In Section 304B, IPC, where the death of a woman is caused by burns or bodily injuries or occurs due to reasons other than normal circumstances within seven years of her marriage and if it is established that the wife is subjected to cruelty by her husband or his relatives, the death is termed as ‘dowry death’. The husband or relatives who subject the wife to cruelty is/are presumed to have caused the dowry death and will have to prove that the death was not a result of the cruelty.

Sections 313-316, IPC—female infanticide, or forcing the wife to terminate her pregnancy—are also forms of domestic violence recognised as offences under the IPC.

According to Section 305, IPC, often victims of domestic violence, especially brides harassed for dowry, are driven to commit suicide. Abetment of suicide of a delirious person is an offence punishable with death or life imprisonment. Abetment of suicide is also an offence punishable with ten years imprisonment (Section 306).

Under Section 319, causing bodily hurt is a common form of domestic violence. The IPC defines hurt as causing “bodily pain, disease, pain or infirmity to any person”. A hurt may be ‘grievous’ if it results in serious injury such as a fracture, loss of hearing or sight, damage to any member or joint, etc. (Section 320).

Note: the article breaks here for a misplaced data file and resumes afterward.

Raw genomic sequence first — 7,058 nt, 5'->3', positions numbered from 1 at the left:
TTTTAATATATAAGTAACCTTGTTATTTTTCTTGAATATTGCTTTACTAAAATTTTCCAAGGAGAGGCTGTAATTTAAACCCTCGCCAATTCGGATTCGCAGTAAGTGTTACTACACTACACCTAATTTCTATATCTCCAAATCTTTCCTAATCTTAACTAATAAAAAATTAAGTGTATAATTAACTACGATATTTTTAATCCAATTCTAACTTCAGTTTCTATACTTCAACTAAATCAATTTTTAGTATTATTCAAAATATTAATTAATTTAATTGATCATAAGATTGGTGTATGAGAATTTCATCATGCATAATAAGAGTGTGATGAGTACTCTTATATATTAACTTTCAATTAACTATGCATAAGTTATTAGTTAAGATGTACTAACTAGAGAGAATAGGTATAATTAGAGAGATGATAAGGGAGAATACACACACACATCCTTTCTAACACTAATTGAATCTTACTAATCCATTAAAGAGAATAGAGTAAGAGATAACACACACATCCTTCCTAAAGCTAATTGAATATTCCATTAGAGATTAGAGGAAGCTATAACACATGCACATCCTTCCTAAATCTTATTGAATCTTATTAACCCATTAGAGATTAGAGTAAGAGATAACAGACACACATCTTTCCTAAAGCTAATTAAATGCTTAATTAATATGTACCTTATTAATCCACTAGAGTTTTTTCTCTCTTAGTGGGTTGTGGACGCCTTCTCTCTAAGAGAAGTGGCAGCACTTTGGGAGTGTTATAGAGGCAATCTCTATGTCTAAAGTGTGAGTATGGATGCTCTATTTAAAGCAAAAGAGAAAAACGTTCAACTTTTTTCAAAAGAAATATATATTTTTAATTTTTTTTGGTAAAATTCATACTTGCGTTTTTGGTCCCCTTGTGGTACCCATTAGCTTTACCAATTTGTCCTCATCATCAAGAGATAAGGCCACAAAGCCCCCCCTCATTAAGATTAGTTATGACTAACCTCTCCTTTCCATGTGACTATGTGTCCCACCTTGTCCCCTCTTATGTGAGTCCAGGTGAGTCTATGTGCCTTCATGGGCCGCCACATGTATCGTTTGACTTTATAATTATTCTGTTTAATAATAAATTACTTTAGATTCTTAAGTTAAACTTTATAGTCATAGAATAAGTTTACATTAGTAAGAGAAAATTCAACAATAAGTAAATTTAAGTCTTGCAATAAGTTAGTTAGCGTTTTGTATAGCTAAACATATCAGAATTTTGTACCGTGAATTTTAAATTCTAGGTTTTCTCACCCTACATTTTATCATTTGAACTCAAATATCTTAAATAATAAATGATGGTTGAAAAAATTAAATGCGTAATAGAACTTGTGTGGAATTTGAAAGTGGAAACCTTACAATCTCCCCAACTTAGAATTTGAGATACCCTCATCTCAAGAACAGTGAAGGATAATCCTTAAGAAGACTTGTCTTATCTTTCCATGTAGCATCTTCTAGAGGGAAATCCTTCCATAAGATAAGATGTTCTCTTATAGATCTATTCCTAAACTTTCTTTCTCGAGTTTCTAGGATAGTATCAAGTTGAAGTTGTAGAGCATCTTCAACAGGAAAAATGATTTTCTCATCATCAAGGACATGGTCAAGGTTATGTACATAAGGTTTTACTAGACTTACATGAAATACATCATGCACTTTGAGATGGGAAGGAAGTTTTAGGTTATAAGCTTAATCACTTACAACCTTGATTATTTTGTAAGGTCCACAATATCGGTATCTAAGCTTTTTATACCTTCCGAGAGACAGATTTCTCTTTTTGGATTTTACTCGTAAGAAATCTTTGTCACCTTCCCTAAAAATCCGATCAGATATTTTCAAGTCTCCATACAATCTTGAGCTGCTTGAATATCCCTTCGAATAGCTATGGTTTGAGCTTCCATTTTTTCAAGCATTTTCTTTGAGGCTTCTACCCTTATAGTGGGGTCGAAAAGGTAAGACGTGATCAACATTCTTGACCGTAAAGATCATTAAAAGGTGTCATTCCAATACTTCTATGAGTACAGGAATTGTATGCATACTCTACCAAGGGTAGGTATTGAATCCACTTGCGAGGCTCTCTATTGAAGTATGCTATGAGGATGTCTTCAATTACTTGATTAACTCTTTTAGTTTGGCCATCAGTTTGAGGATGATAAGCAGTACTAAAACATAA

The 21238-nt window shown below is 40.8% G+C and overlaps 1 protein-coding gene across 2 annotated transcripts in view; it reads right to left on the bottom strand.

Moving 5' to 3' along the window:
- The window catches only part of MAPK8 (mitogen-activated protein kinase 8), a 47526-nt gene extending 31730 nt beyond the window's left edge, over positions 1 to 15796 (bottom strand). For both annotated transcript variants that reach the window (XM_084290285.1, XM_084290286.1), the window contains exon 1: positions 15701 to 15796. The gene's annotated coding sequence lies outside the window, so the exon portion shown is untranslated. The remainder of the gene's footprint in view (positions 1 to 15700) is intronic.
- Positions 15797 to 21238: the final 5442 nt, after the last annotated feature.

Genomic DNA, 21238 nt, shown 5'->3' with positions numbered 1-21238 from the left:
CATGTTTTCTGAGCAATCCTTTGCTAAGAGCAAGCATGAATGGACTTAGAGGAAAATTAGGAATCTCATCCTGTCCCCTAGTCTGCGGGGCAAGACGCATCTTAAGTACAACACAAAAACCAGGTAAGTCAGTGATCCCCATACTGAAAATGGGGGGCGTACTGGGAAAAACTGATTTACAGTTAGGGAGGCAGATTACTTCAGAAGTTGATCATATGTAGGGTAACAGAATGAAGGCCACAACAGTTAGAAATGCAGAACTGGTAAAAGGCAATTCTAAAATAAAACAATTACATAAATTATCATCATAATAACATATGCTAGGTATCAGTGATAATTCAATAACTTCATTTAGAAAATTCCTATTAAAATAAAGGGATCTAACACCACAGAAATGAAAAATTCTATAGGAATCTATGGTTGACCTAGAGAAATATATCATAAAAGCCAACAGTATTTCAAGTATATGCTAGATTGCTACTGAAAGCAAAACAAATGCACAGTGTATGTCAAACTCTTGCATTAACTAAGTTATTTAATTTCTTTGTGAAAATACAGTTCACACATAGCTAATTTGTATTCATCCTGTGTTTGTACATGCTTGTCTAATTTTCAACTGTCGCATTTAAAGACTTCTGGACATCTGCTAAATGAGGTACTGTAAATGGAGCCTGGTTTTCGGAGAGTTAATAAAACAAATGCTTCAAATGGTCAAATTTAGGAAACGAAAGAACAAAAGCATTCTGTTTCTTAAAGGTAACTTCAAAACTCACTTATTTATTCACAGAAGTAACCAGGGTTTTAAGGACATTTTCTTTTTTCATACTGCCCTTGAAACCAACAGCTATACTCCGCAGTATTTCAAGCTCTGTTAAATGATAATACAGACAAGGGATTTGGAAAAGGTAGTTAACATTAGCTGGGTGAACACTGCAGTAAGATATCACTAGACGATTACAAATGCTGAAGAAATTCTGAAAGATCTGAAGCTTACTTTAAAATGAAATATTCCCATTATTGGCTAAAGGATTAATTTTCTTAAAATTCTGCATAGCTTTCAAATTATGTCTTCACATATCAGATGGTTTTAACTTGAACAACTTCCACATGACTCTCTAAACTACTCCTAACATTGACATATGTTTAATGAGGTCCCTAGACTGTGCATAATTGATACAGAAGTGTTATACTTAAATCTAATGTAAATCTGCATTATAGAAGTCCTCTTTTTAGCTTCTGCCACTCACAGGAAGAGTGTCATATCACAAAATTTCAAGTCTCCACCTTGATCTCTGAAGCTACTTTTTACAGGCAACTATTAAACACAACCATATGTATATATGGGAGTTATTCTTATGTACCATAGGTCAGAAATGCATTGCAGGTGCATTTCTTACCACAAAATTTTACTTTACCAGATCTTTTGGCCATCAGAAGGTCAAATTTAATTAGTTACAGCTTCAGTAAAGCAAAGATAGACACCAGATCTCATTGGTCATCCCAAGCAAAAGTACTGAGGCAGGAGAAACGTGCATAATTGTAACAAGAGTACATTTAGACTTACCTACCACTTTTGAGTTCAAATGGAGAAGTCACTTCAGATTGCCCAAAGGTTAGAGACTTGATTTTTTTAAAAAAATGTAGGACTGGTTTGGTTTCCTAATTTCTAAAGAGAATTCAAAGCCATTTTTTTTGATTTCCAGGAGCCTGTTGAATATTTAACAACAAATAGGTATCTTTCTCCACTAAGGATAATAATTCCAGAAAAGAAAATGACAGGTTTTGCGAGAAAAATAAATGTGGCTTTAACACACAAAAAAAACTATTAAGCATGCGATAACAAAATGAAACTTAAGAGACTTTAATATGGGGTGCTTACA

The IPC makes it an offence to voluntarily cause hurt (Section 321) or grievous hurt (Section 322 read with Section 323, IPC). Also criminalised is voluntarily causing of grievous hurt by dangerous weapons (Section 326, IPC) and voluntarily causing hurt to extort property (Section 327, IPC).

Another common form of domestic violence is in the form of the wrongful restraint (Section 349) or confinement (Section 340) of the spouse within her matrimonial home. Use of force6 and assault7 on the spouse, other common forms of domestic violence, are also punishable under the IPC.

In 1983, matrimonial cruelty was introduced as an offence in the IPC (Section 498A, IPC). Cruelty was defined as “any wilful conduct which is of such a nature as is likely to drive the woman to commit suicide or to cause grave injury or danger to life, limb or health (whether mental or physical) of the woman”. It includes harassment of the woman in connection with demands for property and the like.

The Dowry Prohibition (Amendment) Act, 1986

Dowry death or related harassment is a unique kind of crime practised in the Indian subcontinent. A legal ban was put on the practice of dowry way back in 1961 (Dowry Prohibition Act, 1961). The Act was amended 1984 and then in 1986 to make it more stringent.8

The Commission of Sati Prevention Act, 1987